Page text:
We detected herpesvirus infection in a male yellow-footed antechinus (Antechinus flavipes) and male agile antechinus (Antechinus agilis) during the period of postmating male antechinus immunosuppression and mortality. Histopathologic examination of tissues revealed lesions consistent with herpesvirus infection in the prostate of both animals. Herpesvirus virions were observed by transmission electron microscopy in the prostate tissue collected from the male yellow-footed antechinus. Herpesvirus DNA was detected in prostate, liver, lung, kidney, spleen, and ocular/nasal tissues using a pan-herpesvirus PCR targeting the viral DNA polymerase. Nucleotide sequencing identified a novel herpesvirus from the Gammaherpesvirinae subfamily that we have tentatively designated dasyurid herpesvirus 1 (DaHV-1).

Antechinus (Antechinus spp.) are small insectivorous Australian marsupials of the family Dasyuridae. They follow the “big bang breeder” pattern of reproduction (Bradley 2003; Tyndale-Biscoe 2005; Naylor et al. 2008) involving a frenzied 2-wk mating period in late winter, followed by the stress-related synchronous annual mortality of the entire male population at approximately 11.5 mo of age (Barker et al. 1978; Bradley 2003; Tyndale-Biscoe 2005; Ladds 2009). High circulating levels of testosterone and free cortisol are believed to dominate the physiology of mature male antechinus and contribute significantly to postmating male mortality (semelparity) via terminal depression of the immune system (Bradley 2003; Naylor et al. 2008). The high concentration of plasma cortisol mobilizes glucose to fuel fighting and sexual activity (Bradley 2003; Tyndale-Biscoe 2005; Naylor et al. 2008), but ultimately leads to a cascade of metabolic disturbances. These culminate in the programmed postreproductive senescence, truncated natural lifespan, and ultimate demise of all semelparous dasyurid males at the end of their only breeding period (Bradley 2003).

In their investigations into postmating male mortality, Barker et al. (1981) observed evidence of cytomegaloviral infection in the prostate of two small dasyurid species: the brush-tailed phascogale (Phascogale tapoatafa) and the agile antechinus (Antechinus stuartii; now known as Antechinus agilis). Electron microscopy showed viral particles consistent with herpesvirus virions, and the virus was described as a cytomegalovirus based on the observation of enlarged cells containing intranuclear inclusions, characteristic of cytomegalovirus infection. Cytomegaly was also observed in the kidneys of some male agile antechinus, and small eosinophilic intranuclear inclusion bodies were also rarely observed within hepatocytes (Barker et al. 1978, 1981). No inflammatory response was observed, and apart from displacement of normal glandular prostatic tissue, the authors concluded that infection did not appear to be detrimental to the host (Barker et al. 1981). Similar lesions have been observed in the prostate of the dusky antechinus (Antechinus swainsonii) by Munday and Obendorf (1983), and it was hypothesized that stress and hyperadrenocorticism in postbreeding male antechinus may lead to enhanced reactivation and replication of latent viral infections (Munday and Obendorf 1983). We expand upon this knowledge by applying molecular techniques to detect and identify herpesvirus infections in tissues harvested from male yellow-footed antechinus and agile antechinus (hereafter referred to as YFA and AA, respectively).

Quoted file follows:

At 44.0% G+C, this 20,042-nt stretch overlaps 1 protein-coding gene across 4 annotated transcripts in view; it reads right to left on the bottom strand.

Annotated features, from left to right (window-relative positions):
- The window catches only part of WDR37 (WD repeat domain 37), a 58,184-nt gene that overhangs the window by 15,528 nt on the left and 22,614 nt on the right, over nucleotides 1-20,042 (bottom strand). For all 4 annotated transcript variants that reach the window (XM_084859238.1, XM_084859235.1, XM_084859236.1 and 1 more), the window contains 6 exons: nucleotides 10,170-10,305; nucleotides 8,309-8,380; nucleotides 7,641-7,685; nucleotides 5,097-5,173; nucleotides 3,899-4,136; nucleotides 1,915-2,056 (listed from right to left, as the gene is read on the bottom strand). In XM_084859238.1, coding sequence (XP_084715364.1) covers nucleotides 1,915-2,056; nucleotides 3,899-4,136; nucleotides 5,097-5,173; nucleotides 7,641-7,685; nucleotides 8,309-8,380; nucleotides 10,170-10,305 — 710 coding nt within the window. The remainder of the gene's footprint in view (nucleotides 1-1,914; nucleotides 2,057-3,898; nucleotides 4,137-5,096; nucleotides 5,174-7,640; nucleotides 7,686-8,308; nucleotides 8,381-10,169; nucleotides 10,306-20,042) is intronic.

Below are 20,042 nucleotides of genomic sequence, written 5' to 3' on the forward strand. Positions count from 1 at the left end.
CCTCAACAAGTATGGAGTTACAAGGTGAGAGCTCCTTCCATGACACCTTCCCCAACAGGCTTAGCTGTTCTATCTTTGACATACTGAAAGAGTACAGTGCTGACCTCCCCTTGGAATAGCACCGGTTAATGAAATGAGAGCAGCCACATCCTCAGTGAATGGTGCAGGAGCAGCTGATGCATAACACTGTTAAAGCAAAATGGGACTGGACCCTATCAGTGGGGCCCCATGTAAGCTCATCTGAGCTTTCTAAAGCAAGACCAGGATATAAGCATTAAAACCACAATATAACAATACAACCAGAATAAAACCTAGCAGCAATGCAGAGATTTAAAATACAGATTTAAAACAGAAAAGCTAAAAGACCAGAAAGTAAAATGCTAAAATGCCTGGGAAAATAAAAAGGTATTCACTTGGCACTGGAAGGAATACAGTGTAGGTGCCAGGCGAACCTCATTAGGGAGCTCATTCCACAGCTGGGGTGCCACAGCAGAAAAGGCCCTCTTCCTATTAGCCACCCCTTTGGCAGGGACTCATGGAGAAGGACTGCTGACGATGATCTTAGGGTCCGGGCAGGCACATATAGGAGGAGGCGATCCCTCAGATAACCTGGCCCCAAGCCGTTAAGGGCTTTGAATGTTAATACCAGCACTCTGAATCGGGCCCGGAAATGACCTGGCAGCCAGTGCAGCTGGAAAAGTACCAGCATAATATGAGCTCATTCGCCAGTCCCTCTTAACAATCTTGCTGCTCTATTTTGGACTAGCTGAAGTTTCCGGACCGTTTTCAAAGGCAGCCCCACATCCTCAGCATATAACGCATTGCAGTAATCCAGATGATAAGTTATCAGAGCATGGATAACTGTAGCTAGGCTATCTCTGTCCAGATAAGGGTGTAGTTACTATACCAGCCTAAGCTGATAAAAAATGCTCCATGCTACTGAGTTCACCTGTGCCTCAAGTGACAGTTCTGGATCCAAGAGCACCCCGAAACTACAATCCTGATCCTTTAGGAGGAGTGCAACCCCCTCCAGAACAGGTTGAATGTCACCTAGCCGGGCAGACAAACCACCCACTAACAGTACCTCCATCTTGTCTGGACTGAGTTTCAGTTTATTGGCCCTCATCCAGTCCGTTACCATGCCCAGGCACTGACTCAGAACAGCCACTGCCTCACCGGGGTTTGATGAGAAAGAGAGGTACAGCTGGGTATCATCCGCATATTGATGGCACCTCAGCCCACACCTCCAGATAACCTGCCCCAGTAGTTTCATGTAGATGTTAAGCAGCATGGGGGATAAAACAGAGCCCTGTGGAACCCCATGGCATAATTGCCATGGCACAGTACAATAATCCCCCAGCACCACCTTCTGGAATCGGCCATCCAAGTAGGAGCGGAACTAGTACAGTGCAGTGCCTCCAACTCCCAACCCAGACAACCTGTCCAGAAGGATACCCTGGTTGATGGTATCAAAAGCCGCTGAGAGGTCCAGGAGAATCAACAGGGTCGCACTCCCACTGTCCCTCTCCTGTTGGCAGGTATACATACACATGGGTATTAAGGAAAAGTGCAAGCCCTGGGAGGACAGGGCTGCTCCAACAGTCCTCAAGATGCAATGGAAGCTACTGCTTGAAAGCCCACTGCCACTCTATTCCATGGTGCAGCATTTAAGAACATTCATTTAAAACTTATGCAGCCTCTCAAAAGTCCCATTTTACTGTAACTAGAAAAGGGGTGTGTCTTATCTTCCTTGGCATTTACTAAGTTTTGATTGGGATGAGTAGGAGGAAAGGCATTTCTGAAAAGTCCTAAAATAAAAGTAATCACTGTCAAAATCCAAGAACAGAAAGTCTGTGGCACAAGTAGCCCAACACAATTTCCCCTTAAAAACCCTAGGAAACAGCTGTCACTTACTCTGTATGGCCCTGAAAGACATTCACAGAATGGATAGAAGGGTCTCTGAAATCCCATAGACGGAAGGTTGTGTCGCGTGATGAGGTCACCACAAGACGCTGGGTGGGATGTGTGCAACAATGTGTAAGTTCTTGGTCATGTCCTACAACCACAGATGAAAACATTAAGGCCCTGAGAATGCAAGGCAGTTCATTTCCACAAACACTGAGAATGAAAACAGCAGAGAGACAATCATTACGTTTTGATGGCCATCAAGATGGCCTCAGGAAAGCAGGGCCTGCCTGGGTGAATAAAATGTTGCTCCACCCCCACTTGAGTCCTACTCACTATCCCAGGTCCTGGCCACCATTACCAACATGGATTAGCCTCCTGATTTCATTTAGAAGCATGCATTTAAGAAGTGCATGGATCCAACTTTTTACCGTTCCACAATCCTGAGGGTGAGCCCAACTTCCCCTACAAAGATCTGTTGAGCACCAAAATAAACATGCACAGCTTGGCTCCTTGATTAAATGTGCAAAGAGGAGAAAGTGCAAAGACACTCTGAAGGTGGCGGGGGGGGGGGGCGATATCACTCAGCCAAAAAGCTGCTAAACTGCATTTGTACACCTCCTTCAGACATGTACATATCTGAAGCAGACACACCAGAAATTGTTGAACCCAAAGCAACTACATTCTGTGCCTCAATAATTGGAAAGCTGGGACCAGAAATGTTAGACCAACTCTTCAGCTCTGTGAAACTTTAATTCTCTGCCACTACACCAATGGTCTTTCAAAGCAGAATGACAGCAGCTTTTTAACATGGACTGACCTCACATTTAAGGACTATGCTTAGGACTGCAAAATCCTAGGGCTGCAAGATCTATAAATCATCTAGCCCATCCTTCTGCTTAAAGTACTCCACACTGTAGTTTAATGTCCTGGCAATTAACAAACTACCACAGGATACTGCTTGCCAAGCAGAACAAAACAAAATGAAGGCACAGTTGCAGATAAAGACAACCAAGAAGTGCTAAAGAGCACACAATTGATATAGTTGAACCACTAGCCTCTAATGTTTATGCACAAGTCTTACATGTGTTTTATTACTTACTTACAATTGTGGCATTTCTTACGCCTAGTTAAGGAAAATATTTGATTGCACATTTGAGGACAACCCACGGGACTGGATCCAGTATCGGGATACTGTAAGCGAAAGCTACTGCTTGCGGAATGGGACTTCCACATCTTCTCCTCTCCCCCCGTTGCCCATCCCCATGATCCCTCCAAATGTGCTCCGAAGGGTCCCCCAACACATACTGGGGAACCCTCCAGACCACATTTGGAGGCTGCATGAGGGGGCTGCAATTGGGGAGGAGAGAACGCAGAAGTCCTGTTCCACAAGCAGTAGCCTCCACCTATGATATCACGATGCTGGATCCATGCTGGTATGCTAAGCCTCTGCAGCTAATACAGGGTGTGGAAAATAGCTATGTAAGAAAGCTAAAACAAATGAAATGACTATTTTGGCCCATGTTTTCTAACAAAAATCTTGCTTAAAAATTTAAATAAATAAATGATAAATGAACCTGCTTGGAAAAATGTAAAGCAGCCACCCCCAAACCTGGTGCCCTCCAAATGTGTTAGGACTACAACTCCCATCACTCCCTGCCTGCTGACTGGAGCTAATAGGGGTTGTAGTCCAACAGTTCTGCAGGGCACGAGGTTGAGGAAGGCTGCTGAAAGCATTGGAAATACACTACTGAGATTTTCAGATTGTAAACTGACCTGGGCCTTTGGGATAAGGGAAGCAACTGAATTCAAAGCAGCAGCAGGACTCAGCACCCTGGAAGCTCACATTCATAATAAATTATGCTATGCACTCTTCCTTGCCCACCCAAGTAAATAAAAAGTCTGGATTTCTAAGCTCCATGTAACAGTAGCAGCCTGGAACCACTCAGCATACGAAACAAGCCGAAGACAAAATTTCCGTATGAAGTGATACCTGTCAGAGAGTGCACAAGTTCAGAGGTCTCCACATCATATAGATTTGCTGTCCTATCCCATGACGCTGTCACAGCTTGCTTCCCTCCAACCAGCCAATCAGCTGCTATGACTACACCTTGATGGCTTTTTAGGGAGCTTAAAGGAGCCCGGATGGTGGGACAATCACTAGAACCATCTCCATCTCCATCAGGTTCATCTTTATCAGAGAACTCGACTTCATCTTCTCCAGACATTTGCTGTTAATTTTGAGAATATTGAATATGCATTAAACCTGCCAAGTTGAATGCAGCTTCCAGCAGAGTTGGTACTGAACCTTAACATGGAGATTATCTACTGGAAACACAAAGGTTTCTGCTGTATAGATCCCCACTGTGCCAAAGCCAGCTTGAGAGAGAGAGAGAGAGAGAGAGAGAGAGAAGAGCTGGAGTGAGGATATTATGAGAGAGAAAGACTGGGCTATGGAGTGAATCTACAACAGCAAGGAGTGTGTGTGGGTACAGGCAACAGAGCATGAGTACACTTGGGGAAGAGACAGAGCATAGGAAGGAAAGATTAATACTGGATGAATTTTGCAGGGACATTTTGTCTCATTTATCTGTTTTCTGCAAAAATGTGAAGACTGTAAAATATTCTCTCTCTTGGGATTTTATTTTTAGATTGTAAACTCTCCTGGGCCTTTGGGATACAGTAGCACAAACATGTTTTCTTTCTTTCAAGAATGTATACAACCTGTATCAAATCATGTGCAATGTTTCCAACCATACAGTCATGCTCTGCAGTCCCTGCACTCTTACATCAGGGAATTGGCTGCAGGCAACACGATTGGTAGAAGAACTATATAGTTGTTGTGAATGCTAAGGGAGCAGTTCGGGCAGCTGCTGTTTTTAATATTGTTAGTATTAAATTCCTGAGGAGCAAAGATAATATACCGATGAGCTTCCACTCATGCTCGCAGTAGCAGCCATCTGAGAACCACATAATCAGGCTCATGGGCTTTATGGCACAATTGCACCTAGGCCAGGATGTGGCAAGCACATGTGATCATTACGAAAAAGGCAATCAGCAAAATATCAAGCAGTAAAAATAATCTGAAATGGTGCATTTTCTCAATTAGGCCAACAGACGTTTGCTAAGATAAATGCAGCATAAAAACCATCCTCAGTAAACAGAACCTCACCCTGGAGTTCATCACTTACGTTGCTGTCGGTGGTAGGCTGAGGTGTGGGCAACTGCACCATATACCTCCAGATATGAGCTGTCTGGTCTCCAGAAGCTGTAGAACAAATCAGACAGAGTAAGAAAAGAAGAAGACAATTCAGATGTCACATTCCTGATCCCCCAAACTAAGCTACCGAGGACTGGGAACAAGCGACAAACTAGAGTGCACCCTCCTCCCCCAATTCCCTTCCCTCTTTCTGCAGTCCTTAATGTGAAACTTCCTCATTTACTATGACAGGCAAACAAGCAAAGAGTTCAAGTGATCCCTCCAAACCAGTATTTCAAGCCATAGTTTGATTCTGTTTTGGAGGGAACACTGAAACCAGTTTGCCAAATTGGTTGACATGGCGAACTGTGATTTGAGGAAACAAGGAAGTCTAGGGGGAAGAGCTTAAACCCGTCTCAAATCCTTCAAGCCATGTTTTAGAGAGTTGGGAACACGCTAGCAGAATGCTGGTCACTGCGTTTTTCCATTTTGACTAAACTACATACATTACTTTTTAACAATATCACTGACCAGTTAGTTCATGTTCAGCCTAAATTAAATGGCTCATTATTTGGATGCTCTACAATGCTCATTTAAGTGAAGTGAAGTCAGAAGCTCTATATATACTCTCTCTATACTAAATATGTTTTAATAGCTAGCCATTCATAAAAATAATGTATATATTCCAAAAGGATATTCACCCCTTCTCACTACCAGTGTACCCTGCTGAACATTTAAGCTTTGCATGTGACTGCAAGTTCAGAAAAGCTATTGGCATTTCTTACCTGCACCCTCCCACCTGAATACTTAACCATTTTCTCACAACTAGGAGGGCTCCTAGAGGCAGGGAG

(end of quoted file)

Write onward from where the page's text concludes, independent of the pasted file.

We captured two adult males toward the end of the breeding period in August 2011. The YFA was captured using an Elliott trap (Elliott Scientific, Upwey, Victoria, Australia) from a free-ranging population in Inman Valley, South Australia, Australia (35°28.290′S, 138°29.288′E). Following euthanasia with an overdose of isoflurane, samples of liver, lung, kidney, spleen, nasal mucosa, and prostate were collected and stored at −20 C. Heart, lung, kidneys, adrenal glands, spleen, liver, pancreas, bladder, diaphragm, hind leg skeletal muscle, brain, skin punch biopsies, testes, penis, prostate, and bulbourethral glands were fixed in 10% phosphate-buffered formalin.